Hi everyone, Jason here! Reefs can be described in so many ways. They have every color imaginable, and creatures different in such drastic ways all living in closely intertwined communities. Some are the hunters and some are the prey. You could explore the same section of the reef everyday and there is a decent chance of discovering something new, whether a new creature or a specific behavior that allows so many creatures to coexist in a specific area. Reproducing these niches cause a rather difficult situation when trying to put these rare and exotic creatures into the confined area of a home aquarium.
One of our more frequently sought after fish are the Dragonets. We usually carry three or four different species of them. The most common two are the Green Mandarin Dragonet (Synchiropus picturatus) and the Blue Mandarin Dragonet (Synchiropus splendidus). These fish are extremely colorful and very entertaining to watch when placed in an adequate aquarium.
The Dragonets are a challenging fish to keep in the home aquarium. It is not as much an issue of how hardy they are but rather their diet which can make them difficult to keep. Unlike most fish available to the aquarium trade, they are not easily enticed to eat prepared foods, mostly because they do not recognize these processed items as food. In the wild, they hunt small crustaceans called the copepods. They usually require a tank that has been established for about a year, with at least 90 pounds of live rock to provide a population of copepods. The naturally occurring copepods provide prey for the active hunting lifestyle of the dragonet. Some aquarists try feeding live black worms in an attempt to wean them off of copepods with occasional success, but this will require regular purchase and maintenance of live black worms. This practice works for a short time, but ultimately, black worms do not contain enough nutrition to act as a substantial food source. If it were not for their constant hunt for food and limited food source these fish might be easier to keep.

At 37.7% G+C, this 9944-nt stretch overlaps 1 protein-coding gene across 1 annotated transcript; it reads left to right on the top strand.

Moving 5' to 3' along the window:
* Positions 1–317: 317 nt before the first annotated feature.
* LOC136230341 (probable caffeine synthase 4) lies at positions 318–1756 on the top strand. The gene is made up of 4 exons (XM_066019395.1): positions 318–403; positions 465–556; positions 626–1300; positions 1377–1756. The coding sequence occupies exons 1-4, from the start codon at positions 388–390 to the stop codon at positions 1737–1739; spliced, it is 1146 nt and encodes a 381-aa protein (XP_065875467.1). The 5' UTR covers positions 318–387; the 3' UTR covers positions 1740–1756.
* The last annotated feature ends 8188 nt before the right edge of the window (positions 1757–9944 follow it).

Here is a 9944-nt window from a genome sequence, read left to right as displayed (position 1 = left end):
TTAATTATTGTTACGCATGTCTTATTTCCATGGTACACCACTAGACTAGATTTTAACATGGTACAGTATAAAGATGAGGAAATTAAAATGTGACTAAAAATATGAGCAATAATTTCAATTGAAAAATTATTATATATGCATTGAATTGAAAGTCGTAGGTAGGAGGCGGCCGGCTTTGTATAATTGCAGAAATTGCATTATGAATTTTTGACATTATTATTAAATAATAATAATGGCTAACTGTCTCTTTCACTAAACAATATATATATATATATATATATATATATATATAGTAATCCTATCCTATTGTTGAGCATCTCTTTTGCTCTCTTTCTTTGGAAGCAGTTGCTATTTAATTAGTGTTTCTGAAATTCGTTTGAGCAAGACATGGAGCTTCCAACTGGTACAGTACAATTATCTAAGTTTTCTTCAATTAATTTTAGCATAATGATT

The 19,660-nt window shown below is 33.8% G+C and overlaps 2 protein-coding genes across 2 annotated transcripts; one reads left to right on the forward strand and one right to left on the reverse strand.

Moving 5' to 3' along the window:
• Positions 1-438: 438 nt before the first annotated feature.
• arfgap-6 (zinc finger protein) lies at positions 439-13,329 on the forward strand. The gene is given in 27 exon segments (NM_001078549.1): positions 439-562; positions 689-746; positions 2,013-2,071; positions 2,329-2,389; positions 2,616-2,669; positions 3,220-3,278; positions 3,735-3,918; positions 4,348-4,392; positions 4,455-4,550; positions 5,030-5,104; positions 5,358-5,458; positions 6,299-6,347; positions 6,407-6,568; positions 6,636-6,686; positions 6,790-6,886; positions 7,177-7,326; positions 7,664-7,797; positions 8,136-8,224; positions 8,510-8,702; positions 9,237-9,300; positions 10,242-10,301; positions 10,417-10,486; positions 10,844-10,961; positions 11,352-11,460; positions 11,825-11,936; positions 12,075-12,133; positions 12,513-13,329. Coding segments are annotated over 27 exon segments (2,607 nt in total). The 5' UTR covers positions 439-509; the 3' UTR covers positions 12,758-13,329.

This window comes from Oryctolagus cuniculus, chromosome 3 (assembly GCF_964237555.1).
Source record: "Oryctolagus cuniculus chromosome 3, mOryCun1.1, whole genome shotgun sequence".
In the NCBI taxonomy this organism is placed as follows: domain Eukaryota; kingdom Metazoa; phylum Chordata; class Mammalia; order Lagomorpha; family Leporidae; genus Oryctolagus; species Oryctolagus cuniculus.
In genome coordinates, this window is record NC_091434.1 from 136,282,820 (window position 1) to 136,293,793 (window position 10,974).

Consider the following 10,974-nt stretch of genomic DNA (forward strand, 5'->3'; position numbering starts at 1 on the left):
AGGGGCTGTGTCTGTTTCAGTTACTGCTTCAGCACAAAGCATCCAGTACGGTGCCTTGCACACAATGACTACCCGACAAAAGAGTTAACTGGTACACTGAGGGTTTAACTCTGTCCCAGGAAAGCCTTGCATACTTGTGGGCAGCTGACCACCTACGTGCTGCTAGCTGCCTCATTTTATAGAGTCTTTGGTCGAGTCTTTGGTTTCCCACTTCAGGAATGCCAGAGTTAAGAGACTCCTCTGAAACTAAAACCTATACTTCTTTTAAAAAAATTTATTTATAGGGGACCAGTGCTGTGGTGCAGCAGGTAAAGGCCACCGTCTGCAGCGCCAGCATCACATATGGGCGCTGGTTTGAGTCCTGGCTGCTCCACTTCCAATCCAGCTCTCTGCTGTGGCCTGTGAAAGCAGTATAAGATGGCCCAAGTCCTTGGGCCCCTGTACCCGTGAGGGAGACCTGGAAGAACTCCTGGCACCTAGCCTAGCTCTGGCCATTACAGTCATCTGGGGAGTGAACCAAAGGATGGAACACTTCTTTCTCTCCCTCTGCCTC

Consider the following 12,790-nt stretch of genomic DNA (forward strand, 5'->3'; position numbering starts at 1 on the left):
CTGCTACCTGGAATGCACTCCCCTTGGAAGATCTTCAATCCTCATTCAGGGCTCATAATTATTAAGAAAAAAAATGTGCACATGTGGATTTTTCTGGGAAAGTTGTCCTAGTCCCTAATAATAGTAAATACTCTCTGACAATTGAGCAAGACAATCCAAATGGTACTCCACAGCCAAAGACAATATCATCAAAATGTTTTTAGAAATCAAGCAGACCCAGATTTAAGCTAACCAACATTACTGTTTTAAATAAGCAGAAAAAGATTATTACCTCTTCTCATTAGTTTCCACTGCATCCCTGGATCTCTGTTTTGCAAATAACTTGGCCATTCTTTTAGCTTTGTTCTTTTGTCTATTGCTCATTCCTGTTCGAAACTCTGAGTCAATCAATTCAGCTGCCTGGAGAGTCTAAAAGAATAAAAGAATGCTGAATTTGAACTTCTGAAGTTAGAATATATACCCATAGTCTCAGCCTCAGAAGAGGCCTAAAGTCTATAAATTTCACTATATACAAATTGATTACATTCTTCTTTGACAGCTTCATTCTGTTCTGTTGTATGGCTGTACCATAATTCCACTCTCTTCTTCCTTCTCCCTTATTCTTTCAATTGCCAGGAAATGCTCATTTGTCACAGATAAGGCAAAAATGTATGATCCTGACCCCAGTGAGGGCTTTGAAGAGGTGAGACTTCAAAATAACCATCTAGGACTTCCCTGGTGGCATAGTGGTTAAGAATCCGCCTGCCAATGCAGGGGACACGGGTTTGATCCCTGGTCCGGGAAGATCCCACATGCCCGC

If you are able to provide a sufficient copepod/amphipod population, Dragonets can do well in the aquarium with most other fish. However, when it comes to being kept with other Dragonets there can be an issue (besides exausted food sources). A pair consisting of a male and female will usually get along without aggression, but if you put two males in an aquarium (unless it is very large) they may fight, as they are very territorial. You can differentiate between a male and a female by their size and the elongated dorsal fin. The male will be more robust than the female, and he’ll have a long extension from the dorsal fin that the female lacks. Dragonets have been known to breed in captivity, but there is usually an extremely low success rate. The male and female will rise up into the water column side by side to release the eggs and sperm. Typically, they are more likely to show this behavior under actinic lights which simulate dusk or dawn lighting.
If you have the well established reef to sustain them, and you want a show-stopping little fish, a Dragonet may be the way to go!
Until next time,
Great article! I don’t feed blackworms to my fish at all. I can’t really find any actual nutritional info for them. The only people I know who recommend them are people that sell them or breed them, but their position on the issue is biased. I do know they’re difficult for a lot of fish to digest, and if you feed them on a regular basis, you can expect health issues with your fish.
Agreed. There are far better foods for both freshwater and saltwater fish in today’s market like Dt’s and even live copepod cultures you can buy to feed directly or seed the tank or refugium. These foods are much more appropriate, black worms have been a “go to” live food for years. With enough established live rock you can easily establish a sustainable population of copepods in my opinion, which is a MUCH better option.